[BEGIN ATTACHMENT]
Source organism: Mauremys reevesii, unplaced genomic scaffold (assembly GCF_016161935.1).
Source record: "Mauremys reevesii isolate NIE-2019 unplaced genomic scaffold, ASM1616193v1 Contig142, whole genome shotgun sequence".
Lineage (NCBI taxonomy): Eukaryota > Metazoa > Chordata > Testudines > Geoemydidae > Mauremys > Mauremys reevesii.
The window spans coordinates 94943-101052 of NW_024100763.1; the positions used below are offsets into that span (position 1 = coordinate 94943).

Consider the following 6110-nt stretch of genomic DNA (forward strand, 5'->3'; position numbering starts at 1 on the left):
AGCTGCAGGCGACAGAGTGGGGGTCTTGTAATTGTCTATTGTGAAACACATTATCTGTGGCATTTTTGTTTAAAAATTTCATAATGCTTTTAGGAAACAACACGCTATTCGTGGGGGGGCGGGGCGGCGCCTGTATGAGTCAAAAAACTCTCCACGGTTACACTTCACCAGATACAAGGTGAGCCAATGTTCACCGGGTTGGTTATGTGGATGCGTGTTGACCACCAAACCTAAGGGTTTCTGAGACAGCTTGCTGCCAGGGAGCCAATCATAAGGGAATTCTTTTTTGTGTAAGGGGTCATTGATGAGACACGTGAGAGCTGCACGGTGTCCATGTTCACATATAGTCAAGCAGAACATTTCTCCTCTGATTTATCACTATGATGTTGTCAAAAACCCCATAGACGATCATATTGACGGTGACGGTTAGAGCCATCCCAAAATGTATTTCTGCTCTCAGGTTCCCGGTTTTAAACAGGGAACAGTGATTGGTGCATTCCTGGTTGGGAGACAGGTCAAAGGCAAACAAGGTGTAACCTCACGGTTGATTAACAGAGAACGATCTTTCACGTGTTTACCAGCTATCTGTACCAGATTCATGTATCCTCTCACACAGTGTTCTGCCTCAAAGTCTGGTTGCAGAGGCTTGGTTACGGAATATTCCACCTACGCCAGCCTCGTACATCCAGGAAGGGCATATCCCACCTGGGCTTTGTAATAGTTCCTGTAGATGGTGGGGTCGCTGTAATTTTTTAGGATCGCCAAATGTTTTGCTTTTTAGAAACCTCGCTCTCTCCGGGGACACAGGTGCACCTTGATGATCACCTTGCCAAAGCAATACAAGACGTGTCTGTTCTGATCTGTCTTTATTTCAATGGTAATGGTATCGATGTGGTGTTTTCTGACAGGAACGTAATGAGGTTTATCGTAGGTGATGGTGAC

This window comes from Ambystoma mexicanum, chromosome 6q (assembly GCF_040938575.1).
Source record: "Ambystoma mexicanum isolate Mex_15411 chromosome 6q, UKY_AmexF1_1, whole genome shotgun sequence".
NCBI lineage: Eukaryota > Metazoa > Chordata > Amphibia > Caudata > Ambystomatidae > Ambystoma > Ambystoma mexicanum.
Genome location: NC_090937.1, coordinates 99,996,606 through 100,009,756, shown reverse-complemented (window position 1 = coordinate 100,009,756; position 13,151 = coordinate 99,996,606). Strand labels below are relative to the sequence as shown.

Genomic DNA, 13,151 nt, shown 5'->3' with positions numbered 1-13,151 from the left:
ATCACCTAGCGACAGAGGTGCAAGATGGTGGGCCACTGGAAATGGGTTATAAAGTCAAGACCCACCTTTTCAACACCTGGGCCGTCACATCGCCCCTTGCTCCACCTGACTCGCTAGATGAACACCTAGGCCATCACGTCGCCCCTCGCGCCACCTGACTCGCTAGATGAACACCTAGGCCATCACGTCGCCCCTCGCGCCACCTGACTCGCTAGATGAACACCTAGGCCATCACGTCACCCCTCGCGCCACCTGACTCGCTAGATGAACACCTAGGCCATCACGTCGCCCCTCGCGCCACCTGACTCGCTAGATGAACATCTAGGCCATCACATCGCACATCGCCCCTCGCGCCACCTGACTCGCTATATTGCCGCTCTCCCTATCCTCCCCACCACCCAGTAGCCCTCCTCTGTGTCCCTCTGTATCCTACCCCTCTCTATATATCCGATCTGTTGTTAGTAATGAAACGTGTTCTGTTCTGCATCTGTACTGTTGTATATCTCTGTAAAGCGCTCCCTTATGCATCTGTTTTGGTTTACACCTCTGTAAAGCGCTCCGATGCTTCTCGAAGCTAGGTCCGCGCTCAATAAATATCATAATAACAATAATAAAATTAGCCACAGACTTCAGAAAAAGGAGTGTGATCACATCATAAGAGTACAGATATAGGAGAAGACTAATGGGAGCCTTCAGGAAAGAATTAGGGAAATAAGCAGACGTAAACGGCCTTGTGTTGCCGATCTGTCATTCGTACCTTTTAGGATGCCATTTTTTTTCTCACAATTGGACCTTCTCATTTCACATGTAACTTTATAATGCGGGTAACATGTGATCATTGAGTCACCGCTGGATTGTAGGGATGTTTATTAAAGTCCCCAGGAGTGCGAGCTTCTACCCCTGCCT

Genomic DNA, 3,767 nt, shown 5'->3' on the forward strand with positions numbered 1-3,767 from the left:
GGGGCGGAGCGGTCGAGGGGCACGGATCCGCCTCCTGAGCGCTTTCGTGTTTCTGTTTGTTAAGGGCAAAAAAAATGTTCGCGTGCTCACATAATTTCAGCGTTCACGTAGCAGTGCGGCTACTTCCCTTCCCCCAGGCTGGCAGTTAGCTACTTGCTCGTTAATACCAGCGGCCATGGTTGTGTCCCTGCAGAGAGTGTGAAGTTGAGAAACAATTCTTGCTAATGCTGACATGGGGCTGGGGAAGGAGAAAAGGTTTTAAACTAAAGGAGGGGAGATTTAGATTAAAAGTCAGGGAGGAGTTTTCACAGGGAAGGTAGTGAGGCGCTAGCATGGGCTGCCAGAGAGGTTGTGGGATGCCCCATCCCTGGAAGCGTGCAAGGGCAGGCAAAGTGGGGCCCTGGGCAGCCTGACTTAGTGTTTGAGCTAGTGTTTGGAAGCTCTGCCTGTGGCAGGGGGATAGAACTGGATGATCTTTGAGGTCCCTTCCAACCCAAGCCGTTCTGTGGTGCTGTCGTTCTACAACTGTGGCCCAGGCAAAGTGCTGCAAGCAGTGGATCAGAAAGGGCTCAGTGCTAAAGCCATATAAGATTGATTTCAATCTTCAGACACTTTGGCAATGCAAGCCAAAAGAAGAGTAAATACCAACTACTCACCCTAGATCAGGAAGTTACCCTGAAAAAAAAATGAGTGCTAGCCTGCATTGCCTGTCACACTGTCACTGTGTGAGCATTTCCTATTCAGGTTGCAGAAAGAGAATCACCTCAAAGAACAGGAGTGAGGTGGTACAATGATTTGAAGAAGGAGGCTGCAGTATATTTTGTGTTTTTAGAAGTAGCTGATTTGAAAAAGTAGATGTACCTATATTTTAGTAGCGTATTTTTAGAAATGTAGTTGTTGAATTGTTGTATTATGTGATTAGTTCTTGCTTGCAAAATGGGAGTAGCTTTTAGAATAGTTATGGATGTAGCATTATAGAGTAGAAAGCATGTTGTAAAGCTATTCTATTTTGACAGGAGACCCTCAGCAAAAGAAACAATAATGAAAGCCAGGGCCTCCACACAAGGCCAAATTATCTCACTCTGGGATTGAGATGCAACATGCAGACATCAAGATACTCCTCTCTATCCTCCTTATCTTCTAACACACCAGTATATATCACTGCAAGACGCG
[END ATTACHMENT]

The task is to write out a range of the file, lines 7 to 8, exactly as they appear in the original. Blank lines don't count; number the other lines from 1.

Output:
This window comes from Ambystoma mexicanum, chromosome 6q (assembly GCF_040938575.1).
Source record: "Ambystoma mexicanum isolate Mex_15411 chromosome 6q, UKY_AmexF1_1, whole genome shotgun sequence".